Tomb raiders: gang resold stolen plots online

Police in Naples have uncovered a gang who allegedly made a killing from emptying graves of their human remains and reselling the plots, sometimes online.

Tomb raiders: gang resold stolen plots online
The gang allegedly emptied graves and resold the plots at Poggioreale cemetery in Naples. Photo: CityClass

Grave robbing might be a crime that many of us associate with a bygone era, but for more than five years this canny gang managed to tap into the lucrative burial plot market at one of Europe's largest cemeteries.

The gang would empty tombs and chapels – some of them dating back to the 19th century – at Pioggioreale cemetery and dispose of the human remains, before selling the plots for thousands of euros, Adnkronos reported.

Police caught wind of the grave goings-on in 2012, when a family pressed charges after returning to the city to find their loved one's burial plot occupied by a newly restored chapel complete with gate.

Roberto D'Auria, the judge in charge of preliminary investigations, said the gang had an elaborate system worked out that involved a “circle of informers.”

It was made up of a notary, who is accused of providing false deeds for the plots, as well as two owners of a local funeral parlour.

Fourteen others were also involved, including employees of the city council who were responsible for finding forgotten tombs that were fit for “recycling”.

Public prosecutor Vincenzo Piscitelli highlighted the grim reality of “recycling”, stating that it involved more than giving an old tomb a lick of paint.

“Above all else, the tombs needed to be emptied of their human remains, which were then disposed of who knows where,” he said.

Once the gang had identified, emptied and restored a tomb, it was ready to be sold.

Some of the plots were even sold online. One gigantic burial chapel that was seized by the police had been placed online with a whopping asking price of €800,000.

Pioggioreale is the biggest cemetery in Naples and one of the largest in Europe. Laws currently prohibit the private sale of funeral plots. Owners wishing to give up their spot must inform the local authority, who will reallocate the space and collect a fee.

The high cost of burial plots in Naples means that grave robbing is a lucrative business. It costs between €10,000 and €50,000 for a plot – and even then, there's no guarantee it will be an eternal resting place.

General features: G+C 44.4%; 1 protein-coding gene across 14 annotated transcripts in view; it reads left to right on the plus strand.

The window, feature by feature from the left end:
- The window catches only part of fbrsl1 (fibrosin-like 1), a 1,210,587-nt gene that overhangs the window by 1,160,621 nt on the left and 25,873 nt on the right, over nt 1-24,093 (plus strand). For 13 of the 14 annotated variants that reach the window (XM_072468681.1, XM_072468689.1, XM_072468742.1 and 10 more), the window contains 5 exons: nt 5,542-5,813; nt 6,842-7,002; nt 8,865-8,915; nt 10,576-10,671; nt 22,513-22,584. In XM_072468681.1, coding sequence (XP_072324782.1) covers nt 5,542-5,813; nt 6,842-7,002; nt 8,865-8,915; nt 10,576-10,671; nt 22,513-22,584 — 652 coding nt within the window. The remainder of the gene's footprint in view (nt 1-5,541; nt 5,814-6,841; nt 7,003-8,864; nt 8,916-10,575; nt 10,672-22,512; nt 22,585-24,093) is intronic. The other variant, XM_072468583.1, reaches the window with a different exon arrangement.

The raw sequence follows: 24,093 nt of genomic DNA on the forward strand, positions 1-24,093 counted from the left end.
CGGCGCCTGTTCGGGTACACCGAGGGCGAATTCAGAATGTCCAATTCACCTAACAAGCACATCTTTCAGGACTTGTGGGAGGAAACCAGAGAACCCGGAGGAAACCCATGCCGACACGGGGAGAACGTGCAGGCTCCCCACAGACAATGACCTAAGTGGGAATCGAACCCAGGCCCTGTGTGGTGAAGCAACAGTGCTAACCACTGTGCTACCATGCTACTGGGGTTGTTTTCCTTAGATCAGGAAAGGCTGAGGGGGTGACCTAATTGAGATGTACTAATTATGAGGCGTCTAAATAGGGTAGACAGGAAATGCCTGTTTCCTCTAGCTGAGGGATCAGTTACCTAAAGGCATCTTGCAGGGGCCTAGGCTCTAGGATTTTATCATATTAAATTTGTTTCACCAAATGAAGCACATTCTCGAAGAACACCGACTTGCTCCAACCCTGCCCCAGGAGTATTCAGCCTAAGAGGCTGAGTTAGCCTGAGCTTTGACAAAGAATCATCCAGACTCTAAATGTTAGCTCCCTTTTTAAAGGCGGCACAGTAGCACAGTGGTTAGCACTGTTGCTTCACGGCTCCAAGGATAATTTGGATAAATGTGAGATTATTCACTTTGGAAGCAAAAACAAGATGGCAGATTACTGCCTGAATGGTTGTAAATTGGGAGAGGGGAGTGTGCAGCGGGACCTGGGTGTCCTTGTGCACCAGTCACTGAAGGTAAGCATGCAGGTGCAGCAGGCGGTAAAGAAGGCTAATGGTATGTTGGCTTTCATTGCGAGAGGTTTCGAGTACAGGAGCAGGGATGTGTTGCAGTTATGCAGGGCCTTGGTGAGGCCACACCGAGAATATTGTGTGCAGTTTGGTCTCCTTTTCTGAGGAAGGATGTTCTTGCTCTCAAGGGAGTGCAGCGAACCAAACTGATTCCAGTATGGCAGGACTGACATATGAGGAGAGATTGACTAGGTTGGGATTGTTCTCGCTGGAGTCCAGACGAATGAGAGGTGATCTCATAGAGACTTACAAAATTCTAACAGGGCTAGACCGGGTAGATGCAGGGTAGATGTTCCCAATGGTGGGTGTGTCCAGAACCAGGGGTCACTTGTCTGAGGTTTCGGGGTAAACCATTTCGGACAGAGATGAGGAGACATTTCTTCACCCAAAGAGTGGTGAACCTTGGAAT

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New York returns millions worth of stolen art to Italy

Prosecutors in New York on Tuesday returned dozens of antiquities stolen from Italy and valued at around $19 million, some of which were found in the Metropolitan Museum of Art.

New York returns millions worth of stolen art to Italy

“These 58 pieces represent thousands of years of rich history, yet traffickers throughout Italy utilized looters to steal these items and to line their own pockets,” said Manhattan District Attorney Alvin Bragg, noting that it was the third such repatriation in nine months.

“For far too long, they have sat in museums, homes, and galleries that had no rightful claim to their ownership,” he said at a ceremony attended by Italian diplomats and law enforcement officials.

The stolen items had been sold to Michael Steinhardt, one of the world’s leading collectors of ancient art, the DA’s office said, adding that he had been slapped with a “first-of-its-kind lifetime ban on acquiring antiquities.”


Among the recovered treasures, which in some cases were sold to “unwitting collectors and museums,” were a marble head of the Greek goddess Athena from 200 B.C.E. and a drinking cup dating back to 470 B.C.E, officials said.

The pieces were stolen at the behest of four men who “all led highly lucrative criminal enterprises – often in competition with one another – where they would use local looters to raid archaeological sites throughout Italy, many of which were insufficiently guarded,” the DA’s office said.

One of them, Pasquale Camera, was “a regional crime boss who organized thefts from museums and churches as early as the 1960s. He then began purchasing stolen artifacts from local looters and sold them to antiquities dealers,” it added.

It said that this year alone, the DA’s office has “returned nearly 300 antiquities valued at over $66 million to 12 countries.”